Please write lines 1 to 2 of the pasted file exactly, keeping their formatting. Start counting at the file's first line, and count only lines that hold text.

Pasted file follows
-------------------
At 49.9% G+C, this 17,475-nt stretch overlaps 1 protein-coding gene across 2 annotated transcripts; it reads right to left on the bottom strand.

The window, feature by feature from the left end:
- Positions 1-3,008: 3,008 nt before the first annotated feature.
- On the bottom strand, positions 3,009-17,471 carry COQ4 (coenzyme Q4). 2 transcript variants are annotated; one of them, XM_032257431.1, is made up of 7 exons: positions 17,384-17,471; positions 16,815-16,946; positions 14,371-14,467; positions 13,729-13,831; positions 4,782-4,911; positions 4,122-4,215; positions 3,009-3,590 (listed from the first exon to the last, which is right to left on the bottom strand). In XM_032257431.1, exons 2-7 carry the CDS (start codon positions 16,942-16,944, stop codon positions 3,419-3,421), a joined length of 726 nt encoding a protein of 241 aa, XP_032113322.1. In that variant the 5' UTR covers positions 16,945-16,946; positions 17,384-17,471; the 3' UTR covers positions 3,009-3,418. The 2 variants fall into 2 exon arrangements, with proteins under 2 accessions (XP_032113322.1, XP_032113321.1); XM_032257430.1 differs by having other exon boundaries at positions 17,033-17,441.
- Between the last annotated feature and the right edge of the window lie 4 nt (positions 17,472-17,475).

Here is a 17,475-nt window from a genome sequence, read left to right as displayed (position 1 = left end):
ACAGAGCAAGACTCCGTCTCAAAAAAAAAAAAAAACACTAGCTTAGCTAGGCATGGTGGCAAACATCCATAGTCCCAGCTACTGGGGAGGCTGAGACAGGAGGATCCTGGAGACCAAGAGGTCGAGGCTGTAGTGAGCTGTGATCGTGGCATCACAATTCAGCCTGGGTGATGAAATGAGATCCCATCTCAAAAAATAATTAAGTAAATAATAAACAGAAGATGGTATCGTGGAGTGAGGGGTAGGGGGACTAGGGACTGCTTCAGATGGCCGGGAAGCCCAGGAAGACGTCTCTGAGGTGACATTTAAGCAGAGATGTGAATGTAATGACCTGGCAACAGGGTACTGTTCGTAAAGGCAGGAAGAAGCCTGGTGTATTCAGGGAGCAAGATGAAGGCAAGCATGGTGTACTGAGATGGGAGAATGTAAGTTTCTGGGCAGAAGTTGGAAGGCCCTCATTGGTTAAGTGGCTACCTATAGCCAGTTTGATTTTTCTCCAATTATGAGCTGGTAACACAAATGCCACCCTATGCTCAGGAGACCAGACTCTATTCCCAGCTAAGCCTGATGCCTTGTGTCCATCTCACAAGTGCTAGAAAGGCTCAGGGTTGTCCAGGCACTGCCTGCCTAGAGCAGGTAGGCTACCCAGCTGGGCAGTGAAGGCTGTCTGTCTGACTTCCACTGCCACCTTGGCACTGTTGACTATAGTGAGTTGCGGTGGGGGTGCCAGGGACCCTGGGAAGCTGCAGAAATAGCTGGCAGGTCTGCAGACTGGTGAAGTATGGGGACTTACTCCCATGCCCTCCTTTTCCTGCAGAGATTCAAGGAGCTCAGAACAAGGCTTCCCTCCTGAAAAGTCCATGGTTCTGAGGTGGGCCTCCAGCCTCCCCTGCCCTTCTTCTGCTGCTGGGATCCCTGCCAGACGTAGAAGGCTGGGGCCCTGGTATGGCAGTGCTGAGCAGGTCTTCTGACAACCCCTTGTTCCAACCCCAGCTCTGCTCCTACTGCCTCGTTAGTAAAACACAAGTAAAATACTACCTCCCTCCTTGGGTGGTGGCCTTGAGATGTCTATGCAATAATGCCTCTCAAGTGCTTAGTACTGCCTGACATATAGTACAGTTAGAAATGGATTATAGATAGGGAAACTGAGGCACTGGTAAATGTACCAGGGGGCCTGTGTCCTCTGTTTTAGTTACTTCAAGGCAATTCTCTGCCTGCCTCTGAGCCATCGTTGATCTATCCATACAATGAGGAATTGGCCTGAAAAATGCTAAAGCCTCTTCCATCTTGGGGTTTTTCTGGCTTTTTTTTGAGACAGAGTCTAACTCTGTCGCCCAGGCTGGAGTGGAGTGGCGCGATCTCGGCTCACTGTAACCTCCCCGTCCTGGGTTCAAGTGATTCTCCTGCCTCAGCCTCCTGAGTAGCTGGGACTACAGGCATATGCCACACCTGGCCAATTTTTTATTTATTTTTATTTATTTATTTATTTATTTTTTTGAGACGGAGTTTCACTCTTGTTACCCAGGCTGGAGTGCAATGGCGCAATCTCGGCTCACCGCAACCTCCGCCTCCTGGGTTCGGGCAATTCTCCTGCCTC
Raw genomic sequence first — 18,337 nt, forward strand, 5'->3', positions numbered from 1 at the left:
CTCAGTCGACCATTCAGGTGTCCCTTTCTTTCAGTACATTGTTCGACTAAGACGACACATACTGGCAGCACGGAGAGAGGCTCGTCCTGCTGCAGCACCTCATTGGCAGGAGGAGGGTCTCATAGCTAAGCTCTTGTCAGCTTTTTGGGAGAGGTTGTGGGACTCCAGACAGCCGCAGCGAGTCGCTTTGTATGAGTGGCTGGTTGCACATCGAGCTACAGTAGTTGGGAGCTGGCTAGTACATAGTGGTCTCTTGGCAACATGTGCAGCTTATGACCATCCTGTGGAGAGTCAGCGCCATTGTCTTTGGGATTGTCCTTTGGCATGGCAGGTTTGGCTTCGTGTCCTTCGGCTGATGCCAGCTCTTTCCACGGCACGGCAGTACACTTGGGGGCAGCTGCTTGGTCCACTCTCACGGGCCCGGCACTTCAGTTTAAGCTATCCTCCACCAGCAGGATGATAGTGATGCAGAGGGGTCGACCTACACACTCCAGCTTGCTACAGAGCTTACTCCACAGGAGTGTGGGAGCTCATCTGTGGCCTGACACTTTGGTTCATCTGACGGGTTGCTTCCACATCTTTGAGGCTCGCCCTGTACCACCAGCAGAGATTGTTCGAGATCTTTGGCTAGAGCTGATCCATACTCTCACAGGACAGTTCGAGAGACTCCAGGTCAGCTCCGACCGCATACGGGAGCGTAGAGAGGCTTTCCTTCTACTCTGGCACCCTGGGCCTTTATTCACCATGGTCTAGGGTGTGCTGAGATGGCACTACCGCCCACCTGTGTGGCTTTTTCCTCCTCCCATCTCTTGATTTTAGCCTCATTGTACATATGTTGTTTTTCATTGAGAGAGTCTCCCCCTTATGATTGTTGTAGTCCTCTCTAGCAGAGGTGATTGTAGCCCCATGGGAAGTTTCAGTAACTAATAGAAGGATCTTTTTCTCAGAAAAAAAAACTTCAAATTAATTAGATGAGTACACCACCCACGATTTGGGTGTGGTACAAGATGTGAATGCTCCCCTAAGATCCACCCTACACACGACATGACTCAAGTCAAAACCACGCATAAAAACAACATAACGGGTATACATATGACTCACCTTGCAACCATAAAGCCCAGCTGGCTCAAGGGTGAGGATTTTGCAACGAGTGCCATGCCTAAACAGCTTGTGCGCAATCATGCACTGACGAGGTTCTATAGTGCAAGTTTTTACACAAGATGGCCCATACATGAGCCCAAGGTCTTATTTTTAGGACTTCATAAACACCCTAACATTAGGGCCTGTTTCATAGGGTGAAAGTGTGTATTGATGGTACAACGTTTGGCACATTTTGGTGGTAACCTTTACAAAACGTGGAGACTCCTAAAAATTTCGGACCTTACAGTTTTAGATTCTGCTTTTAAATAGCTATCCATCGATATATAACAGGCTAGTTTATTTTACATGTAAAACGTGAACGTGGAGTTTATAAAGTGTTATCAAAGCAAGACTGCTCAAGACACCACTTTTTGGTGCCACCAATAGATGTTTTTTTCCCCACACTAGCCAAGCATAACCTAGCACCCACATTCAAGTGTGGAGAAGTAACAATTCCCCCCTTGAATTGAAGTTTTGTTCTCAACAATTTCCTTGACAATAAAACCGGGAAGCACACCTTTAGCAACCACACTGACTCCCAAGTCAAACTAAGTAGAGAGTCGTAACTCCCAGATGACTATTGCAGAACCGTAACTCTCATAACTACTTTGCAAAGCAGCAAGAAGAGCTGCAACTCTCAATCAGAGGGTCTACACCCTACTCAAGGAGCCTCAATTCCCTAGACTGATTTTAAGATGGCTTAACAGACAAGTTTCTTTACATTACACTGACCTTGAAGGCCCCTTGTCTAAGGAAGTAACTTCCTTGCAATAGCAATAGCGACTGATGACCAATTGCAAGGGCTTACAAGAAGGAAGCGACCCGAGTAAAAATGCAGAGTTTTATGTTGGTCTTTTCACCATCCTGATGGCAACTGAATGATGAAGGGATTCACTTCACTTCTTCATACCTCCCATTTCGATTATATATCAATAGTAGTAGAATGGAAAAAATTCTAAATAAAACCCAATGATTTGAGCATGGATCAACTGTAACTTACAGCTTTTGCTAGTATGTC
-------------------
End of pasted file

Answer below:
At 49.9% G+C, this 17,475-nt stretch overlaps 1 protein-coding gene across 2 annotated transcripts; it reads right to left on the bottom strand.

The window, feature by feature from the left end: